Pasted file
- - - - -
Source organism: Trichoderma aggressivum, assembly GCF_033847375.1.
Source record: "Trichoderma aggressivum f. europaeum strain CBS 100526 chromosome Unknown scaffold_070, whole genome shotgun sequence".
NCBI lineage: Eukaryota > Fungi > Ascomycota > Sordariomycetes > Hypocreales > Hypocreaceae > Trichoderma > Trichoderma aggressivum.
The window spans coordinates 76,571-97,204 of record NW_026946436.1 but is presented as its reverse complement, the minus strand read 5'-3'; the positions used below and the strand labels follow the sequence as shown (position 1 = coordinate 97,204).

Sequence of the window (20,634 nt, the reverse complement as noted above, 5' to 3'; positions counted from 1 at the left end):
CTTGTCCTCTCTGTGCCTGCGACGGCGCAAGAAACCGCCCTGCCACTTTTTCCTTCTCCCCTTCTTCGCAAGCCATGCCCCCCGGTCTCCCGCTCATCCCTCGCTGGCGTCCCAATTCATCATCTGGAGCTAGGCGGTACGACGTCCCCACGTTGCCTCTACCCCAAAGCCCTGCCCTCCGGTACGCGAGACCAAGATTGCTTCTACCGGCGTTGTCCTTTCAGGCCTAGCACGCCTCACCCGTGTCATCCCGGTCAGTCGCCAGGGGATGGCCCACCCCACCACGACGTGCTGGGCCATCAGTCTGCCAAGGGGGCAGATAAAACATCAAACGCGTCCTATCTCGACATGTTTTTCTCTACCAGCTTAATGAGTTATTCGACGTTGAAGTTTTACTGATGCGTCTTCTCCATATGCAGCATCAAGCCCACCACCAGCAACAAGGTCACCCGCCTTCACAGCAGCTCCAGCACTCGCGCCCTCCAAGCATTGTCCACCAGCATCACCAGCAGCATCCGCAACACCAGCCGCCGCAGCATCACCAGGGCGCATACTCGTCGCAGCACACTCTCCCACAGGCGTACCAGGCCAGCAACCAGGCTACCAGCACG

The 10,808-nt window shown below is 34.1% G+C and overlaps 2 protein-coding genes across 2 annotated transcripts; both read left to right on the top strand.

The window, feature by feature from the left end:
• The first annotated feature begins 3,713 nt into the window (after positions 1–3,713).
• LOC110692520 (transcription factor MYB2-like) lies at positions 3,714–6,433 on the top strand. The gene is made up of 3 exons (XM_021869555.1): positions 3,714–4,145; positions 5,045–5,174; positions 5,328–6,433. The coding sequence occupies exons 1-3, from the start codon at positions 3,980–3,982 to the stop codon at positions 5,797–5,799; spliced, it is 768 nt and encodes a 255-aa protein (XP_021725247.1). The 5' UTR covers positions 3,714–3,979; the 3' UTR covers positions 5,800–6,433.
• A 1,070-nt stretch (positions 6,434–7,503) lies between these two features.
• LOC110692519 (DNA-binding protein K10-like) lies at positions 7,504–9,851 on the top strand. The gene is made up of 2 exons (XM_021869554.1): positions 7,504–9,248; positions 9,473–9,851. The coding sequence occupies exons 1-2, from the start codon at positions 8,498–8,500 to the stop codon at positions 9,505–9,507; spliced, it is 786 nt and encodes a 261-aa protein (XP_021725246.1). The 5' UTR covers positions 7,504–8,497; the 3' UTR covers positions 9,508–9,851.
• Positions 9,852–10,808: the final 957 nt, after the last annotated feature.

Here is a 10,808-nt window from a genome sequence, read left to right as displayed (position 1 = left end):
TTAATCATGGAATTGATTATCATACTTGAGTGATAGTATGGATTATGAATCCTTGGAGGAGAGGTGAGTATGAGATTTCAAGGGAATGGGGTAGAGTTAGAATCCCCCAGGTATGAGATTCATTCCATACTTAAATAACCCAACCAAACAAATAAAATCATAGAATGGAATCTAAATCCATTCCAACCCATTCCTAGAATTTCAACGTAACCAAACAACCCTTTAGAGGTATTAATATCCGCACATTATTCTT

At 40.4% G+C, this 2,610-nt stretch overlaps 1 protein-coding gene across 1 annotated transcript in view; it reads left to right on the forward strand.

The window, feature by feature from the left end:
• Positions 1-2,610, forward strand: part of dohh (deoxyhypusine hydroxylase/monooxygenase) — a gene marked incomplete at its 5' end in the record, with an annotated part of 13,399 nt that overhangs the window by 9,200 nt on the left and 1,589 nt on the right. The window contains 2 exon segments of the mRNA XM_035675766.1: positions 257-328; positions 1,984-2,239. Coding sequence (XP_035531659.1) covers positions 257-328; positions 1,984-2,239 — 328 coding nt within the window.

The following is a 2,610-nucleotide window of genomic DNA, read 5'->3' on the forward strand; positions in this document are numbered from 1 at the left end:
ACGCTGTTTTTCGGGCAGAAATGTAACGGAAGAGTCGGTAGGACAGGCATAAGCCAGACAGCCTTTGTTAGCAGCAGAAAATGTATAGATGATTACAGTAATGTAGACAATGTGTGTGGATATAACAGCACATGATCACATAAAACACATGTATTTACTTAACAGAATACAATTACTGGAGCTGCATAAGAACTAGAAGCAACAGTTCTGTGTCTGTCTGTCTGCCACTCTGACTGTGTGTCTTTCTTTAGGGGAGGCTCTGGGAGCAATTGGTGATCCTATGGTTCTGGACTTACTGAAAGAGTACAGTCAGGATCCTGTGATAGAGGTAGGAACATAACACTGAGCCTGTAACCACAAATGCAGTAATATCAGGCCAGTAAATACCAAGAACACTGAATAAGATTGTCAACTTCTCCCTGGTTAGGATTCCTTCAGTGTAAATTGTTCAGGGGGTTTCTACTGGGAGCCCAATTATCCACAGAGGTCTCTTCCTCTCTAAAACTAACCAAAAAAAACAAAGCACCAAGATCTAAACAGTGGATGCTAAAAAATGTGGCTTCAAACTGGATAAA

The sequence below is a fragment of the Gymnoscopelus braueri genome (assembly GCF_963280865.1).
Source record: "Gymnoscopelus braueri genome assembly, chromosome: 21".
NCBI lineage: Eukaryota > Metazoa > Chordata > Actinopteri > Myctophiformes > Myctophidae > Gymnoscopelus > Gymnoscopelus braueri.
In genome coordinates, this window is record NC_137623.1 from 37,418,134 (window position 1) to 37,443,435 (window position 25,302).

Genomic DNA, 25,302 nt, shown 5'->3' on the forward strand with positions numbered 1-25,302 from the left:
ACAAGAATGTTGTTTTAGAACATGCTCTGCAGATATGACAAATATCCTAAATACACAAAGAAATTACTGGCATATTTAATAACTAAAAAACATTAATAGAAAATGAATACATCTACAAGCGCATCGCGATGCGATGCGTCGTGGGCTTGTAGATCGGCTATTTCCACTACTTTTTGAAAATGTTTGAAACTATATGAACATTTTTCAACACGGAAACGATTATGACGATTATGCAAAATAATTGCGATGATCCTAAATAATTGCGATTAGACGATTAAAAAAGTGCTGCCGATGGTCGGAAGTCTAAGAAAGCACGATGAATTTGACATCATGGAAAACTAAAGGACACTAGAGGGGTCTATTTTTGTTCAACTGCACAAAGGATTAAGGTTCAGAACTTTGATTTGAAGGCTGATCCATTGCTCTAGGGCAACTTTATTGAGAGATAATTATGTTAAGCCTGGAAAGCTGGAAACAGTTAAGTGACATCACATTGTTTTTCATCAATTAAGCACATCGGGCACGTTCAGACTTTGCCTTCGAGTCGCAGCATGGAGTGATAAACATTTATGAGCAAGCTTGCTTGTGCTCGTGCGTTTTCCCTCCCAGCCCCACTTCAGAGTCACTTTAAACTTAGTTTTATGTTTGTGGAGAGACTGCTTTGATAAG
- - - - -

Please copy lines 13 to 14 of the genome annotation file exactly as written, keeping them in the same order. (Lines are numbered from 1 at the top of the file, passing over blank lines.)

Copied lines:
• Positions 9,852–10,808: the final 957 nt, after the last annotated feature.

Here is a 10,808-nt window from a genome sequence, read left to right as displayed (position 1 = left end):